I’ve seen the firsthand effects of videogames borrowing narrative structure without properly integrating them into game mechanics. For example, the game “Beyond two souls” is a game that has “quick time element” features that require the player to input a set of keys in a short period of time every now and then. The game developers behind the project “quantic dreams” have done divergent storytelling, as do Bioware in the game “mass effect”. However, doing games with divergent storytelling is an extremely complicated process, requiring countless hours in planning. Thus far, most game developers have solved this problem by bottle-necking the ending into one single conclusion. In “Beyond two souls”, the choices didn’t really matter in the end. People from the gaming community were surprised to find out that the outcome of the game would end the same even without input from the controller during the supposed crucial quick time events. In mass effect 3, EA rushed the studio to provide 3 limited endings (control, destroy and synthesis), knowing full well that if they diverged the story any further, Bioware would shoot over budget. (Mass effect 1,2 and 3 had file sizes of 12,15 and 10GB respectively). In both cases, the studios were given much flak from the gaming community.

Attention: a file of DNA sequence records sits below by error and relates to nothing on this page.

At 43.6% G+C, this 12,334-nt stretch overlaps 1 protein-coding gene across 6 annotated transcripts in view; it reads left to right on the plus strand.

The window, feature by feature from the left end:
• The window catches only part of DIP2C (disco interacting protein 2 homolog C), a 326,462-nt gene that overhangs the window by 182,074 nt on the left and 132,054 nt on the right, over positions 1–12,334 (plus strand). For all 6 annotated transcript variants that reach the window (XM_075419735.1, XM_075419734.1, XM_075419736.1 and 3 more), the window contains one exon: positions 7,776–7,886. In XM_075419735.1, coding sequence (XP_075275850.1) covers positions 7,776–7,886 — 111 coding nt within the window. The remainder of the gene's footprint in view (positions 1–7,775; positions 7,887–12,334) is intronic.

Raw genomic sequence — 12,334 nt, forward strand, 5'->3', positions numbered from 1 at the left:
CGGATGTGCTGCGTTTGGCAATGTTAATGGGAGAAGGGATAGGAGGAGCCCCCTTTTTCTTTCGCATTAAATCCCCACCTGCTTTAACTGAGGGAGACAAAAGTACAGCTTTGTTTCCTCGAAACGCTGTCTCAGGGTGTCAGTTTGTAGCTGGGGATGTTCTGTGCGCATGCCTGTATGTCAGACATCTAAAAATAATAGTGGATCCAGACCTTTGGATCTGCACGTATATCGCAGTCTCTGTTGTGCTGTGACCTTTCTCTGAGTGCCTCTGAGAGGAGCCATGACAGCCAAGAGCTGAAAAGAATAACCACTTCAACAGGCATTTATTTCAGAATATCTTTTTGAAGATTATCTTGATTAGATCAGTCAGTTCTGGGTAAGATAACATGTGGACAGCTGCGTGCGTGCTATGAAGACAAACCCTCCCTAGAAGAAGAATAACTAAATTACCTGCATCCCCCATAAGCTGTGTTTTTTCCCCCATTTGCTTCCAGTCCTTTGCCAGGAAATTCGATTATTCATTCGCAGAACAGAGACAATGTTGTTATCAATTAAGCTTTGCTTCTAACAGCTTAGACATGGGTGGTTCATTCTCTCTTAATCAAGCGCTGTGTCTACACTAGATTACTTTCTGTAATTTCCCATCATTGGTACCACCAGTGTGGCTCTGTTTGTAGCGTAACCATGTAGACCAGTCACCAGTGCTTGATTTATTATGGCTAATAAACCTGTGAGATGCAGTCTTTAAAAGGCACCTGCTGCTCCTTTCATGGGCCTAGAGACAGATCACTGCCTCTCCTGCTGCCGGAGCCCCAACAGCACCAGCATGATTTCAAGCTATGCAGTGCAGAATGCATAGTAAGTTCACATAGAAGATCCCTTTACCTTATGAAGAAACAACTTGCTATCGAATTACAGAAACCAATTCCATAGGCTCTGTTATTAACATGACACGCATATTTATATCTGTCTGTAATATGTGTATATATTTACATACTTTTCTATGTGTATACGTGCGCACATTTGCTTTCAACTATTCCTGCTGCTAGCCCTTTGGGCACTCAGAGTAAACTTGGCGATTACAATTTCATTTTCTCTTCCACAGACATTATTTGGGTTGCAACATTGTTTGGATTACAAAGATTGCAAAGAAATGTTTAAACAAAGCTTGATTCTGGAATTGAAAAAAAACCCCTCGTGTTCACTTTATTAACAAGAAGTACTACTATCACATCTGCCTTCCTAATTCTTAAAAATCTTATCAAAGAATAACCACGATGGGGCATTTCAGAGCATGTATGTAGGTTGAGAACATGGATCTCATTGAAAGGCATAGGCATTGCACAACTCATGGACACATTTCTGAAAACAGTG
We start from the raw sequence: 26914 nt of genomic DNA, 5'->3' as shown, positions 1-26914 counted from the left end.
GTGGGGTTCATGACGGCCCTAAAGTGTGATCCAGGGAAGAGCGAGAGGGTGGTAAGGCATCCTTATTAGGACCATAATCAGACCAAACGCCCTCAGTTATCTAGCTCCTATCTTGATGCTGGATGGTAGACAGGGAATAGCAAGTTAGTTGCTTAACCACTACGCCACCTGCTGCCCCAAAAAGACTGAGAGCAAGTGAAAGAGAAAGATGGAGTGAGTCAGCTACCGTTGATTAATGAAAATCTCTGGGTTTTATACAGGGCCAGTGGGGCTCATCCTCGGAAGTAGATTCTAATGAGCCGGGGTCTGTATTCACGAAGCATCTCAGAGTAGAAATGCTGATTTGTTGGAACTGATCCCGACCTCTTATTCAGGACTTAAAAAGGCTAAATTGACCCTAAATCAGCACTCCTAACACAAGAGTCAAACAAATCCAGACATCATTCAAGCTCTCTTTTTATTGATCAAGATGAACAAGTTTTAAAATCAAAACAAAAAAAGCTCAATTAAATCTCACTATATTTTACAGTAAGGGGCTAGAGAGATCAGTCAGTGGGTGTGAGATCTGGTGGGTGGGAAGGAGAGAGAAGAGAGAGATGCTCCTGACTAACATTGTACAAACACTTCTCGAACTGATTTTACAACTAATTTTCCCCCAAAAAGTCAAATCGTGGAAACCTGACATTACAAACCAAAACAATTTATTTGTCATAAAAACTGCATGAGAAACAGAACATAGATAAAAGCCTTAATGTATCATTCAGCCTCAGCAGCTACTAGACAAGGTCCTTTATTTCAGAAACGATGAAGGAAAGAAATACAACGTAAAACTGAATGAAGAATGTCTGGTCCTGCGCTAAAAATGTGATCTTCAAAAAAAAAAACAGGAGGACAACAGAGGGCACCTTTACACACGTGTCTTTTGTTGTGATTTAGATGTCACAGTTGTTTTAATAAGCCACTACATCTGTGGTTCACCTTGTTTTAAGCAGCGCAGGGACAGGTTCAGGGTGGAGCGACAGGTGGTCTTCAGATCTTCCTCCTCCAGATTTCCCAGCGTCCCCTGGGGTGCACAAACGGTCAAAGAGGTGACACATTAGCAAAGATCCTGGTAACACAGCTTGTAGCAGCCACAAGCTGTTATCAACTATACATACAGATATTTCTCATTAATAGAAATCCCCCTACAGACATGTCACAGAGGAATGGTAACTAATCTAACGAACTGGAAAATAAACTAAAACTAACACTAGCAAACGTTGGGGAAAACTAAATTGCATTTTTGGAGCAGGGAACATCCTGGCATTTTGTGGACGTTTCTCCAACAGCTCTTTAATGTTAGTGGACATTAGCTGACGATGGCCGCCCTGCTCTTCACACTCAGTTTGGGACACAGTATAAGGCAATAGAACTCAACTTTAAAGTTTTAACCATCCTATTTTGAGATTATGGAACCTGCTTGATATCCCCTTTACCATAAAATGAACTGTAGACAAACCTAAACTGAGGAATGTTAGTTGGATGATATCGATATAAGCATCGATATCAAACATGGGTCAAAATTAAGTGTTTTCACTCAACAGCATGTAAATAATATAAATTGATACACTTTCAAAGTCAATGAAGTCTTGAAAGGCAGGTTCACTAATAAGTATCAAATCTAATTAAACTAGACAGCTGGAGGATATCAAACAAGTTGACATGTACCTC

Bethesda has somewhat solved the problem of a fun, yet linear storytelling AAA title that was feasible to create. Case in point: Fallout New Vegas and The elder scrolls, Skyrim. Here the gameplay was split into three main sections. Either the player could complete the main mission, or go after side quests. If players weren’t interested in either, he/she could play in free-roam mode. The modding community also gave another gameplay option. Here, players could add characters or game-modes that weren’t originally in the game. (For example, you get to play a bionicle robot saving the world from floating Thomas the tank engine characters by hurling a barrage of cabbages)